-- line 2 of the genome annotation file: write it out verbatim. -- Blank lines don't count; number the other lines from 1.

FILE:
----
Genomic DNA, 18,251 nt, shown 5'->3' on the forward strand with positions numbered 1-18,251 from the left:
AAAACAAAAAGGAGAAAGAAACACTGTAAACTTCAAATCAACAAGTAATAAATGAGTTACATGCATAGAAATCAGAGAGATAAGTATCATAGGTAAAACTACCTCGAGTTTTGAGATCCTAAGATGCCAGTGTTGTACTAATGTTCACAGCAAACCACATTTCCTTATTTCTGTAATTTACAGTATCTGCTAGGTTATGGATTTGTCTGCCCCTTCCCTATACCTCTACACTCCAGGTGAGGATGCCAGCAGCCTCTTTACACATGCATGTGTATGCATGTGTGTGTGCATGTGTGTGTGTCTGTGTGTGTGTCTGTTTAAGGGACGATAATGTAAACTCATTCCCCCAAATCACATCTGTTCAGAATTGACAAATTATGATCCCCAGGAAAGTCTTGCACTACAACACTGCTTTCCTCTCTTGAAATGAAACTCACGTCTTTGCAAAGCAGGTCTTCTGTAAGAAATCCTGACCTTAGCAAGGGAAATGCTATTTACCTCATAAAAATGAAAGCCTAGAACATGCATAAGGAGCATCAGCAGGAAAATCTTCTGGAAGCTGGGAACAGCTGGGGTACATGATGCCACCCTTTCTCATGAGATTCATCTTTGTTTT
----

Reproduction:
AAAACAAAAAGGAGAAAGAAACACTGTAAACTTCAAATCAACAAGTAATAAATGAGTTACATGCATAGAAATCAGAGAGATAAGTATCATAGGTAAAACTACCTCGAGTTTTGAGATCCTAAGATGCCAGTGTTGTACTAATGTTCACAGCAAACCACATTTCCTTATTTCTGTAATTTACAGTATCTGCTAGGTTATGGATTTGTCTGCCCCTTCCCTATACCTCTACACTCCAGGTGAGGATGCCAGCAGCCTCTTTACACATGCATGTGTATGCATGTGTGTGTGCATGTGTGTGTGTCTGTGTGTGTGTCTGTTTAAGGGACGATAATGTAAACTCATTCCCCCAAATCACATCTGTTCAGAATTGACAAATTATGATCCCCAGGAAAGTCTTGCACTACAACACTGCTTTCCTCTCTTGAAATGAAACTCACGTCTTTGCAAAGCAGGTCTTCTGTAAGAAATCCTGACCTTAGCAAGGGAAATGCTATTTACCTCATAAAAATGAAAGCCTAGAACATGCATAAGGAGCATCAGCAGGAAAATCTTCTGGAAGCTGGGAACAGCTGGGGTACATGATGCCACCCTTTCTCATGAGATTCATCTTTGTTTT